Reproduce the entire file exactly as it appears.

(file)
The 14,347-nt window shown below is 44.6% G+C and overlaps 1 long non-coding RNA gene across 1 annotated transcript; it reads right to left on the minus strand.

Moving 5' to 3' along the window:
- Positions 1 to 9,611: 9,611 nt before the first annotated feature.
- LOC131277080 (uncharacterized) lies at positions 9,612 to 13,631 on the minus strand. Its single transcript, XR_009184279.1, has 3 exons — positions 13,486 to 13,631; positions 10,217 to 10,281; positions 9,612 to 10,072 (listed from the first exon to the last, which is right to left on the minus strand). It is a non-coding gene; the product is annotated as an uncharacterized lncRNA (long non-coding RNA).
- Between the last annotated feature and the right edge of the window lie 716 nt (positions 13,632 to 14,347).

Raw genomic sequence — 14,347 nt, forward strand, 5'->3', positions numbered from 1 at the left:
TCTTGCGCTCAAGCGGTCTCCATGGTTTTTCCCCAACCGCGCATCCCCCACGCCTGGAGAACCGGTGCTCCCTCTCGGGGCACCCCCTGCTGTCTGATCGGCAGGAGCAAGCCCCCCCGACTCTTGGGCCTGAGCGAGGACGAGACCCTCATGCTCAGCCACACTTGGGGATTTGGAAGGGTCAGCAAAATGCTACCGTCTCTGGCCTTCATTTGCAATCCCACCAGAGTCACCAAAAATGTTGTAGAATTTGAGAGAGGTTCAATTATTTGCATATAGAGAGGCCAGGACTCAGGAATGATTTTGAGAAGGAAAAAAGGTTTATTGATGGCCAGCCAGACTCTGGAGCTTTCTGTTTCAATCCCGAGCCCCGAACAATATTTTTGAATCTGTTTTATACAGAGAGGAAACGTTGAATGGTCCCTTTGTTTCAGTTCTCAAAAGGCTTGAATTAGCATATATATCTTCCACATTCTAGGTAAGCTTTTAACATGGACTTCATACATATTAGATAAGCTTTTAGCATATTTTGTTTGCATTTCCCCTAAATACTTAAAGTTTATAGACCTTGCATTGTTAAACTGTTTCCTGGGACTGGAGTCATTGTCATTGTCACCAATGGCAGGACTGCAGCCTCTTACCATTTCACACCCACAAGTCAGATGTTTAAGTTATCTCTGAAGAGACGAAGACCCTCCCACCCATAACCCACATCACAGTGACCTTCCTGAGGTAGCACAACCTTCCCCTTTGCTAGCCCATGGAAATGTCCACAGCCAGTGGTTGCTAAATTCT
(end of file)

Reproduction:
The 14,347-nt window shown below is 44.6% G+C and overlaps 1 long non-coding RNA gene across 1 annotated transcript; it reads right to left on the minus strand.

Moving 5' to 3' along the window:
- Positions 1 to 9,611: 9,611 nt before the first annotated feature.
- LOC131277080 (uncharacterized) lies at positions 9,612 to 13,631 on the minus strand. Its single transcript, XR_009184279.1, has 3 exons — positions 13,486 to 13,631; positions 10,217 to 10,281; positions 9,612 to 10,072 (listed from the first exon to the last, which is right to left on the minus strand). It is a non-coding gene; the product is annotated as an uncharacterized lncRNA (long non-coding RNA).
- Between the last annotated feature and the right edge of the window lie 716 nt (positions 13,632 to 14,347).

Raw genomic sequence — 14,347 nt, forward strand, 5'->3', positions numbered from 1 at the left:
TCTTGCGCTCAAGCGGTCTCCATGGTTTTTCCCCAACCGCGCATCCCCCACGCCTGGAGAACCGGTGCTCCCTCTCGGGGCACCCCCTGCTGTCTGATCGGCAGGAGCAAGCCCCCCCGACTCTTGGGCCTGAGCGAGGACGAGACCCTCATGCTCAGCCACACTTGGGGATTTGGAAGGGTCAGCAAAATGCTACCGTCTCTGGCCTTCATTTGCAATCCCACCAGAGTCACCAAAAATGTTGTAGAATTTGAGAGAGGTTCAATTATTTGCATATAGAGAGGCCAGGACTCAGGAATGATTTTGAGAAGGAAAAAAGGTTTATTGATGGCCAGCCAGACTCTGGAGCTTTCTGTTTCAATCCCGAGCCCCGAACAATATTTTTGAATCTGTTTTATACAGAGAGGAAACGTTGAATGGTCCCTTTGTTTCAGTTCTCAAAAGGCTTGAATTAGCATATATATCTTCCACATTCTAGGTAAGCTTTTAACATGGACTTCATACATATTAGATAAGCTTTTAGCATATTTTGTTTGCATTTCCCCTAAATACTTAAAGTTTATAGACCTTGCATTGTTAAACTGTTTCCTGGGACTGGAGTCATTGTCATTGTCACCAATGGCAGGACTGCAGCCTCTTACCATTTCACACCCACAAGTCAGATGTTTAAGTTATCTCTGAAGAGACGAAGACCCTCCCACCCATAACCCACATCACAGTGACCTTCCTGAGGTAGCACAACCTTCCCCTTTGCTAGCCCATGGAAATGTCCACAGCCAGTGGTTGCTAAATTCT